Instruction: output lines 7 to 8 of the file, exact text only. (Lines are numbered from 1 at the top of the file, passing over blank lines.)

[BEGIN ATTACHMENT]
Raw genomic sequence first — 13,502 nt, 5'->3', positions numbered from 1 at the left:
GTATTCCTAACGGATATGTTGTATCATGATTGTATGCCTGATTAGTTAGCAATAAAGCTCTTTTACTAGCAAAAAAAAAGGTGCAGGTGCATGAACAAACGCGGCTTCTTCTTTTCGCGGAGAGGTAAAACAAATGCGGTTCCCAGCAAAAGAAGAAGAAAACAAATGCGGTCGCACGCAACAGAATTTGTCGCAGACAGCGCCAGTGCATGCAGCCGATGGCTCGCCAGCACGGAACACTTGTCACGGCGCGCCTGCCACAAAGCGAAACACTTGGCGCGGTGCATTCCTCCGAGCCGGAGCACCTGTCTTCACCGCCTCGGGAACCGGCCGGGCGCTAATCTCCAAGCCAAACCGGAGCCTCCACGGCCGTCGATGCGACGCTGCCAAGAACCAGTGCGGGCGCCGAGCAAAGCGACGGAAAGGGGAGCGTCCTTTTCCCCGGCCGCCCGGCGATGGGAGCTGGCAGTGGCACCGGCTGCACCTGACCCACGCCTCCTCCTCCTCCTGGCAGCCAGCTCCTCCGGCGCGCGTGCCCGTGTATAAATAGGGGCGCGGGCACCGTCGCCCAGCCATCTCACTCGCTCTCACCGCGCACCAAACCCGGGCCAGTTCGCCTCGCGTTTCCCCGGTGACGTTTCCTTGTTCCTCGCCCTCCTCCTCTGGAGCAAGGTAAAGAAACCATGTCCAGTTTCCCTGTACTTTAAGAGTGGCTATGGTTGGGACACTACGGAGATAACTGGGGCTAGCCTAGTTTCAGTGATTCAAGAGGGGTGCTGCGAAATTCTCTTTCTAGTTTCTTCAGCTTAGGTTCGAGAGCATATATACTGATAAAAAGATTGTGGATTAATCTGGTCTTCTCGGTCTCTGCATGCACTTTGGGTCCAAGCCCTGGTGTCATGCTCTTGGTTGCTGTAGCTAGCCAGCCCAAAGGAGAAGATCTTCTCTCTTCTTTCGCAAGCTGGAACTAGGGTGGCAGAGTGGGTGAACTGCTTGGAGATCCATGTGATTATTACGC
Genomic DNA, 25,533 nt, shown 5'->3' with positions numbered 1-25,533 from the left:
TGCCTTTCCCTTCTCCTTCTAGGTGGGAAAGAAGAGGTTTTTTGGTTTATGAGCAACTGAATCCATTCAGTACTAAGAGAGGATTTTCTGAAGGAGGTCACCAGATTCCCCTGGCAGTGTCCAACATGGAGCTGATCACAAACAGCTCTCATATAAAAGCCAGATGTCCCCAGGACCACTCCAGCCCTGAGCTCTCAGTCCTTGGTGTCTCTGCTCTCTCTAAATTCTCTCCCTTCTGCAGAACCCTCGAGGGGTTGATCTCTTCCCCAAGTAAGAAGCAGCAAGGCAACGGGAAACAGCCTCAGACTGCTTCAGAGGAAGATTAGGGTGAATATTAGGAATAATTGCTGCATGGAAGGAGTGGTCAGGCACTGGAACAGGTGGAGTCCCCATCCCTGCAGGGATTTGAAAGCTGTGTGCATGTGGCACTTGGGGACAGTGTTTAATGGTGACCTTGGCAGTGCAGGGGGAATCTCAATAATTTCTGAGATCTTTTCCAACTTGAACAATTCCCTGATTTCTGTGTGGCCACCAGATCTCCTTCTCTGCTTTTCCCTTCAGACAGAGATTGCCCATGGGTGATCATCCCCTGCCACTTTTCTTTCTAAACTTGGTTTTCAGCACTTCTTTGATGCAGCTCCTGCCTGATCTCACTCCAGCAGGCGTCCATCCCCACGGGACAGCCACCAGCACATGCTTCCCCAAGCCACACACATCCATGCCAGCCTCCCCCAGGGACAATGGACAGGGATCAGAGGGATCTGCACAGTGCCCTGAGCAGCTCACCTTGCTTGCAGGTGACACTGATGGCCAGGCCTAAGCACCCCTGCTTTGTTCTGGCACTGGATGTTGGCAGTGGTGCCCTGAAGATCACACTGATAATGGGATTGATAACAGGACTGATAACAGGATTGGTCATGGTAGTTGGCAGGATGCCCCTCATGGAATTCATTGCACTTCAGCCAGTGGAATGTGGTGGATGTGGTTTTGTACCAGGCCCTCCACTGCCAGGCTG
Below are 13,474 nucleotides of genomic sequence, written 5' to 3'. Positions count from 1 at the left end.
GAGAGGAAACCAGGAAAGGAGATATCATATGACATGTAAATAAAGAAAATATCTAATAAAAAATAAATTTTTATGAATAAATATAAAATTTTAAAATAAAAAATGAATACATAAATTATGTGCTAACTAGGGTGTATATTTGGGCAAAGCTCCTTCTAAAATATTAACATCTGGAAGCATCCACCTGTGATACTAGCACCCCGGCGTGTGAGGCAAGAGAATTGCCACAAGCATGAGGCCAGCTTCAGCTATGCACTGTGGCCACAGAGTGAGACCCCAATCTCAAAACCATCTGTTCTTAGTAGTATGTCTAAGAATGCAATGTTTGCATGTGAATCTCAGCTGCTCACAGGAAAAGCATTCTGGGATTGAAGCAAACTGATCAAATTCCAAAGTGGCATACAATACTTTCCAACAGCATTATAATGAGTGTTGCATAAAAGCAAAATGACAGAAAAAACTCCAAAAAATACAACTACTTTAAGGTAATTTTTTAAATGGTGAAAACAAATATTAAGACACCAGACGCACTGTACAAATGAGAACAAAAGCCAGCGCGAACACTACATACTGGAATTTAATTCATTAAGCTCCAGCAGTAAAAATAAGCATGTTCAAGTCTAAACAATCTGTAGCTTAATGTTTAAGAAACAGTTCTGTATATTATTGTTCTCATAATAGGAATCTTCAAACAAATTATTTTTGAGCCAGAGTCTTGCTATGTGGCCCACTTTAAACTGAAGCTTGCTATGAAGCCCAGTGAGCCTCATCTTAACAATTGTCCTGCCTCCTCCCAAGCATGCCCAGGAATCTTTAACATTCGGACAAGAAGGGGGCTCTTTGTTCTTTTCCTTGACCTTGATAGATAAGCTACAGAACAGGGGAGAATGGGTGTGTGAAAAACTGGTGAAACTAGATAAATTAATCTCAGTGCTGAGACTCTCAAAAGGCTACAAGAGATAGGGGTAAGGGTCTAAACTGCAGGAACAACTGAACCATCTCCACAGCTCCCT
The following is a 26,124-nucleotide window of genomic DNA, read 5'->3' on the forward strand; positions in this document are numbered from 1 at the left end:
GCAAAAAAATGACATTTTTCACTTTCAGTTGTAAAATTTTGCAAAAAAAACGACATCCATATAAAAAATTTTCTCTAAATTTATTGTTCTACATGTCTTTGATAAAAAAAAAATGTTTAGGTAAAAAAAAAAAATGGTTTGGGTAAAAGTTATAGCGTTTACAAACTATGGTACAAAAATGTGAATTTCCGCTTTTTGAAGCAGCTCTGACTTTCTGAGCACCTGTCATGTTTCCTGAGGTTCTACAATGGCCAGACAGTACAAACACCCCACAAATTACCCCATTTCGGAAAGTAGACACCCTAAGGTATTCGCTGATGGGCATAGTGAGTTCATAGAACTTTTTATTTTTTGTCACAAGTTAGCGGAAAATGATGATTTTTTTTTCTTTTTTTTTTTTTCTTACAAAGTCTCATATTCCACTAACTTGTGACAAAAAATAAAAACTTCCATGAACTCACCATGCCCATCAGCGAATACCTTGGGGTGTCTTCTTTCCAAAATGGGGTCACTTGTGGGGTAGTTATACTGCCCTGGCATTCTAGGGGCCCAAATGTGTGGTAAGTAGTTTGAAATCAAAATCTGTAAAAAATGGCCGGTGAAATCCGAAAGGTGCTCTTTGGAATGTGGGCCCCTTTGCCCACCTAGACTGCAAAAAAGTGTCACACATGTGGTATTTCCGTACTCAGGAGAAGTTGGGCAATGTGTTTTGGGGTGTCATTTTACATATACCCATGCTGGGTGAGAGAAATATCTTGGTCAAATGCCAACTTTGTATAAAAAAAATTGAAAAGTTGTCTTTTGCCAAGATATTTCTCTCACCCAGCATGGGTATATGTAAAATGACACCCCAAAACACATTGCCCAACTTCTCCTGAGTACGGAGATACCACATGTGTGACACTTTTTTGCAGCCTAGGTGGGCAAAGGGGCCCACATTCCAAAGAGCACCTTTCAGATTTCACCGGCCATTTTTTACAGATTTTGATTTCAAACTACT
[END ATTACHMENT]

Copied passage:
The following is a 26,124-nucleotide window of genomic DNA, read 5'->3' on the forward strand; positions in this document are numbered from 1 at the left end:
GCAAAAAAATGACATTTTTCACTTTCAGTTGTAAAATTTTGCAAAAAAAACGACATCCATATAAAAAATTTTCTCTAAATTTATTGTTCTACATGTCTTTGATAAAAAAAAAATGTTTAGGTAAAAAAAAAAAATGGTTTGGGTAAAAGTTATAGCGTTTACAAACTATGGTACAAAAATGTGAATTTCCGCTTTTTGAAGCAGCTCTGACTTTCTGAGCACCTGTCATGTTTCCTGAGGTTCTACAATGGCCAGACAGTACAAACACCCCACAAATTACCCCATTTCGGAAAGTAGACACCCTAAGGTATTCGCTGATGGGCATAGTGAGTTCATAGAACTTTTTATTTTTTGTCACAAGTTAGCGGAAAATGATGATTTTTTTTTCTTTTTTTTTTTTTCTTACAAAGTCTCATATTCCACTAACTTGTGACAAAAAATAAAAACTTCCATGAACTCACCATGCCCATCAGCGAATACCTTGGGGTGTCTTCTTTCCAAAATGGGGTCACTTGTGGGGTAGTTATACTGCCCTGGCATTCTAGGGGCCCAAATGTGTGGTAAGTAGTTTGAAATCAAAATCTGTAAAAAATGGCCGGTGAAATCCGAAAGGTGCTCTTTGGAATGTGGGCCCCTTTGCCCACCTAGACTGCAAAAAAGTGTCACACATGTGGTATTTCCGTACTCAGGAGAAGTTGGGCAATGTGTTTTGGGGTGTCATTTTACATATACCCATGCTGGGTGAGAGAAATATCTTGGTCAAATGCCAACTTTGTATAAAAAAAATTGAAAAGTTGTCTTTTGCCAAGATATTTCTCTCACCCAGCATGGGTATATGTAAAATGACACCCCAAAACACATTGCCCAACTTCTCCTGAGTACGGAGATACCACATGTGTGACACTTTTTTGCAGCCTAGGTGGGCAAAGGGGCCCACATTCCAAAGAGCACCTTTCAGATTTCACCGGCCATTTTTTACAGATTTTGATTTCAAACTACT